Here are five questions for the Hurricanes as they open their season Saturday at PNC Arena against the Minnesota Wild.
What about a new owner?
Hurricanes president Don Waddell said late this week that the sales process continues. Chuck Greenberg, the sports attorney who is heading up an investment team that wants to buy the Hurricanes, says it has been “business as usual.” No snags in the negotiations, both agree.
It’s a complex sale, and it will need NHL approval before the ownership change, but Canes owner Peter Karmanos and the Greenberg group may have a deal in place before the season ends.
Is Scott Darling a No. 1 goalie?
Darling believes he’s ready to be a No. 1 guy for the first time in the NHL. General manager Ron Francis believes it. Canes coach Bill Peters believes it.
Being a No. 1 goalie means stringing together quality starts, not having an occasional game where you stand on your head and make incredible saves. Darling was very good in 32 games in Chicago last season as a backup. How will he handle 50 or more starts?
Will the Canes be better in OT?
The Canes have let a lot of points slip away in overtime and shootout games the past two seasons – 15 games lost in 2016-17, 16 the year before. Everything needs to improve: better 3-on-3 play, more confidence on shootout shots, better play in net.
Darling is 4-1 in his career shootouts, stopping 10 of 12 shots. Cam Ward is 17-41, allowing 68 goals on 183 attempts.
Can the Canes score enough goals?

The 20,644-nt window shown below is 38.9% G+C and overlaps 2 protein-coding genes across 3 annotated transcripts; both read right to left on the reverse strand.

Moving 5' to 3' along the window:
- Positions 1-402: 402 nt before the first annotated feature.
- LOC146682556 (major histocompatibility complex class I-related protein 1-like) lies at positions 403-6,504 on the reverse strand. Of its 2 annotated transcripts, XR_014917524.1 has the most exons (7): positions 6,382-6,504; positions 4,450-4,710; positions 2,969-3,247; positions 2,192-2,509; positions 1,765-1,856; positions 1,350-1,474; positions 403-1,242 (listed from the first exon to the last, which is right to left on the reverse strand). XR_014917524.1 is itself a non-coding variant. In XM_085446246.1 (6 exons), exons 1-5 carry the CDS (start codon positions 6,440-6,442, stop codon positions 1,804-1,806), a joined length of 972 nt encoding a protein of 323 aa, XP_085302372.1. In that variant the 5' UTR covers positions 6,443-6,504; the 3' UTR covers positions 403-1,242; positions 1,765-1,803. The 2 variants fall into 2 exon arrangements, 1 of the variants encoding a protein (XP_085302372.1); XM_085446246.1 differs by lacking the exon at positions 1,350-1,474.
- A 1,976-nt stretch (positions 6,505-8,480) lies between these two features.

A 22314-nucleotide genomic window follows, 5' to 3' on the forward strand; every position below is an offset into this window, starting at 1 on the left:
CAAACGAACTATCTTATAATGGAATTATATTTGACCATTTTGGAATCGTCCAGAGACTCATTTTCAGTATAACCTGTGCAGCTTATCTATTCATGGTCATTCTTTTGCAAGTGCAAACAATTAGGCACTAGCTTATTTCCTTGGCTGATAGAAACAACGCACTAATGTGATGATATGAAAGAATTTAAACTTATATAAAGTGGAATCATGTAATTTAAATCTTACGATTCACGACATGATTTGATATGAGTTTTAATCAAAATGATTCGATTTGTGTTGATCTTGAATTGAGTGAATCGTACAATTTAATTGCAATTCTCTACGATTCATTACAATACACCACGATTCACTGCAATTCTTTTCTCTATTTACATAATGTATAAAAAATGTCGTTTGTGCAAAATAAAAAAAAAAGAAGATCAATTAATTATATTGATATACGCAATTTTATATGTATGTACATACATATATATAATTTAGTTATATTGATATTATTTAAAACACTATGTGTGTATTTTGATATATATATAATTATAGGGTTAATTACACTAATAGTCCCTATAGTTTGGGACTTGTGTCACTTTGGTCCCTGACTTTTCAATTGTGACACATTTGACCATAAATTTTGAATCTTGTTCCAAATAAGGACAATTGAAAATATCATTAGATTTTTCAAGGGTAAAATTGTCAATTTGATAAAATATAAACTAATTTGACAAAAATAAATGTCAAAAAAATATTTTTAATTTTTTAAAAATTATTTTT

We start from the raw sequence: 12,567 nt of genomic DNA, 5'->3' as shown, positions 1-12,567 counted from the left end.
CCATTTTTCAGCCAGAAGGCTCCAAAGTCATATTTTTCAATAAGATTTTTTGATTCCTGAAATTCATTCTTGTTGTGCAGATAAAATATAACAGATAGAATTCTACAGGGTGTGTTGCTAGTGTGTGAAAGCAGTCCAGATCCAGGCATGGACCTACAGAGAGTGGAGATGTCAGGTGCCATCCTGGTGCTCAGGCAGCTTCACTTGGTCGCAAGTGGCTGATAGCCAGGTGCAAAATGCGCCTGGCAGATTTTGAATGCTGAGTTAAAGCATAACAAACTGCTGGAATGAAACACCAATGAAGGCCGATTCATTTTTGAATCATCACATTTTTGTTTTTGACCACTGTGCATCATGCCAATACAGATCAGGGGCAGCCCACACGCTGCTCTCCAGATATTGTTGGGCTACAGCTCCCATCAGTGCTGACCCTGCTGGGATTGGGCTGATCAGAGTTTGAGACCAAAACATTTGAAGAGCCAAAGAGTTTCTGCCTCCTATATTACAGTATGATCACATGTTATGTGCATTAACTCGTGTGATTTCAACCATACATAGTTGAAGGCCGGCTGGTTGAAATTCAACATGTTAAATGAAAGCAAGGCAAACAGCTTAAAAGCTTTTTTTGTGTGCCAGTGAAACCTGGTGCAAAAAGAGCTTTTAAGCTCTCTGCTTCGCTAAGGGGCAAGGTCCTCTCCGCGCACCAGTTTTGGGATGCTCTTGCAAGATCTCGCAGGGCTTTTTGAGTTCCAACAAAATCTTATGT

Peters is the first to say, “We need to score more goals.” Francis’ opinion is with better play by the group of six defensemen in the D-zone, it will create more offensive-zone time and thus more scoring chances.
But somebody has to finish. That’s the problem. Players have to go to the front of the net. Jeff Skinner may score 37 or more goals but needs help. The list of players who need to do more offensively is a long one, including defensemen – Justin Faulk being the exception – who need to do more than score an occasional goal.
Will the co-captain system work?
It’s unusual and seems quirky but Jordan Staal and Faulk, named team co-captains Thursday, are well-matched and both say there will be other voices heard, in the locker room and on the bench.
Justin Williams won’t be holding back. Skinner is an alternate captain and is good at sensing the pulse of the team. Some of the young D are fiery, competitive types. It might have been better with one player wearing the “C” but Staal and Faulk might make it work.